files.forEach(moveToFileExtensionFolder);
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Putting it all together

We are going to put all of this logic inside a file named groupFilesByExtensions.ts

import { readdirSync, existsSync, statSync, mkdirSync, renameSync } from 'fs';
import { join } from 'path';

export const groupFilesByExtensions = (sourcePath: string) => {
  const getPath = (...paths: string[]) => join(sourcePath, ...paths);
  const toFileExtension = (fromFileName: string) =>
    fromFileName.split('.').pop();
  const isFile = (aFile: string) => statSync(getPath(aFile)).isFile();

  const files = readdirSync(sourcePath).filter(isFile);

  const getWorkingDirectoryFileExtensions = () =>
    Array.from(new Set(files.map(toFileExtension)));

  const createDirectory = (aFileExtension) =>
    mkdirSync(getPath(aFileExtension));
  const shouldCreateFolder = (aFileExtension) =>
    !existsSync(getPath(aFileExtension));

  getWorkingDirectoryFileExtensions()
    .filter(shouldCreateFolder)
    .forEach(createDirectory);

  const moveToFileExtensionFolder = (aFile: string) =>
    renameSync(getPath(aFile), getPath(toFileExtension(aFile), aFile));

  files.forEach(moveToFileExtensionFolder);
};
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We got all of our logic in working condition. Now, let's wire this thing up.

What will be a reasonable workflow for this CLI? Let's write it up as a user story.

1. As a user, I want to type coolGroup in my cli and have all files in my current working directory grouped.

By importing our groupFilesByExtensions function into cli.ts file.

We add a shebang(#!/usr/bin/env node) to specify the script interpreter that's used to execute our code.

#!/usr/bin/env node

import { groupFilesByExtensions } from './groupFilesByExtensions';

// process.cwd() give us back the current working directory
groupFilesByExtensions(process.cwd());
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Let's introduce another requirement and see we can adjust to it.

2. As a user, I to be able to specify the folder coolGroup will work on.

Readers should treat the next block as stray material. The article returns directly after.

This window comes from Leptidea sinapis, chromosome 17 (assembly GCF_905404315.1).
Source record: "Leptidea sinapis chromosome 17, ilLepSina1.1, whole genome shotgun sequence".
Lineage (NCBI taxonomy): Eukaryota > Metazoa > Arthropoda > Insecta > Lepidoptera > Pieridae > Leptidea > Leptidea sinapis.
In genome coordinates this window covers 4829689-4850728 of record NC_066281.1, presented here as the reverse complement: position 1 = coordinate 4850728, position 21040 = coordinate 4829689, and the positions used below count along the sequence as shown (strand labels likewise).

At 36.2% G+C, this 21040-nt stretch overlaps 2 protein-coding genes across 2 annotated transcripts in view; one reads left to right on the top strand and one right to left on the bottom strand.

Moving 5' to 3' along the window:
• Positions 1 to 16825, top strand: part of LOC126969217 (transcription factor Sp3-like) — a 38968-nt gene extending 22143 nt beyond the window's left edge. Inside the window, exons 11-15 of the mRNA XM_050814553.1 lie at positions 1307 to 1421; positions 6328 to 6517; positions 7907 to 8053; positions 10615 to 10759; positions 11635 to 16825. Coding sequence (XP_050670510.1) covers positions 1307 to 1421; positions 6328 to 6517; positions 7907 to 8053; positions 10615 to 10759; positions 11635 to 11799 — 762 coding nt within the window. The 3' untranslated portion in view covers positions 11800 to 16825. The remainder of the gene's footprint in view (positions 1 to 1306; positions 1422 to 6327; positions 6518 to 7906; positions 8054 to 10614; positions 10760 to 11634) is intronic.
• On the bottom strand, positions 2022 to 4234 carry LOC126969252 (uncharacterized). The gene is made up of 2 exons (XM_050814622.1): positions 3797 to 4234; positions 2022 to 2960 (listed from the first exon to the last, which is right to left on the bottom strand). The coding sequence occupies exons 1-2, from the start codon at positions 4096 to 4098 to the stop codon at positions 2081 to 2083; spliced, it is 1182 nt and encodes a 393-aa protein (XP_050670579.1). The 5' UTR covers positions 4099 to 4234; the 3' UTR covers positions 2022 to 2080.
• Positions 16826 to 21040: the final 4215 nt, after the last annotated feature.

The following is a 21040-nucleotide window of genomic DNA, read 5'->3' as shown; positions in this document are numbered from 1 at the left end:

For example coolGroup --entry-point ./group/this/folder

Change the cli.ts file to accommodate this change

#!/usr/bin/env node
import * as commander from 'commander';
import { groupFilesByExtensions } from './groupFilesByExtensions';

commander
  .option(
    '--entry-point [value]',
    'Relative path to a folder you want to group.'
  )
  .action((command) => {
    /*
    commander parses the input for us.
    The options we specify then get exposed via the `command` argument - command.<our-option>
    */
    const groupFolderPath = command.entryPoint
      ? join(process.cwd(), command.entryPoint)
      : process.cwd();
    groupFilesByExtensions(groupFolderPath);
  })
  .parse(process.argv);
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Now our users can specify a path to the folder they want to group.

As a bonus, we get a nice help section out of the box!

run npm run build and then node ./dist/cli.js to see it in action locally (or use npm link)

help output


Share it with the world!

We got a cool working CLI but it only exists on our local machine.

Let's share this brilliant creation with the world by publishing it to npm.

Before moving to the next section, if you don't have an npm user follow this guide to create one and set up the credentials.

To publish our package all we need is to run npm publish and you should be good to go!

For a more polished publish flow check np out.

If everything went well you should see something like this.

publish result


check it out by running npx <your-module-name-here> inside whatever folder you like.

the cli in action

woohoo, we are all done.

party
Check out my other blog posts on dev.to

Discussion (1)

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zdev1official profile image
ZDev1Official

TypeScript is awesome!!